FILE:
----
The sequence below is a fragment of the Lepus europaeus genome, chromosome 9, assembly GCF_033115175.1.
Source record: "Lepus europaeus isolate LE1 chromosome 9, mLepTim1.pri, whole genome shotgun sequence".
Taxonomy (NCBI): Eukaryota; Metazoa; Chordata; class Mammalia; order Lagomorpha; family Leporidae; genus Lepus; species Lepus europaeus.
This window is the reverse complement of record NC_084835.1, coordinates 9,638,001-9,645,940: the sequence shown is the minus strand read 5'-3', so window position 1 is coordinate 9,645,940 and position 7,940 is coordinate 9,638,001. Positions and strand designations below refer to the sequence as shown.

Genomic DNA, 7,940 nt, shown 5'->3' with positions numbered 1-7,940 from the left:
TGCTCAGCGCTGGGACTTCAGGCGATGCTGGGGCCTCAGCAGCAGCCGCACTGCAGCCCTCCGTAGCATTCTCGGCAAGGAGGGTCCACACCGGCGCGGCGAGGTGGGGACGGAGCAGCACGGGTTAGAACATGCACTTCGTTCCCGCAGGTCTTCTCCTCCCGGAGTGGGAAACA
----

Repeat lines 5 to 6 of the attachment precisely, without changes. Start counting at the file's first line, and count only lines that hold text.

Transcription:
Genomic DNA, 7,940 nt, shown 5'->3' with positions numbered 1-7,940 from the left:
TGCTCAGCGCTGGGACTTCAGGCGATGCTGGGGCCTCAGCAGCAGCCGCACTGCAGCCCTCCGTAGCATTCTCGGCAAGGAGGGTCCACACCGGCGCGGCGAGGTGGGGACGGAGCAGCACGGGTTAGAACATGCACTTCGTTCCCGCAGGTCTTCTCCTCCCGGAGTGGGAAACA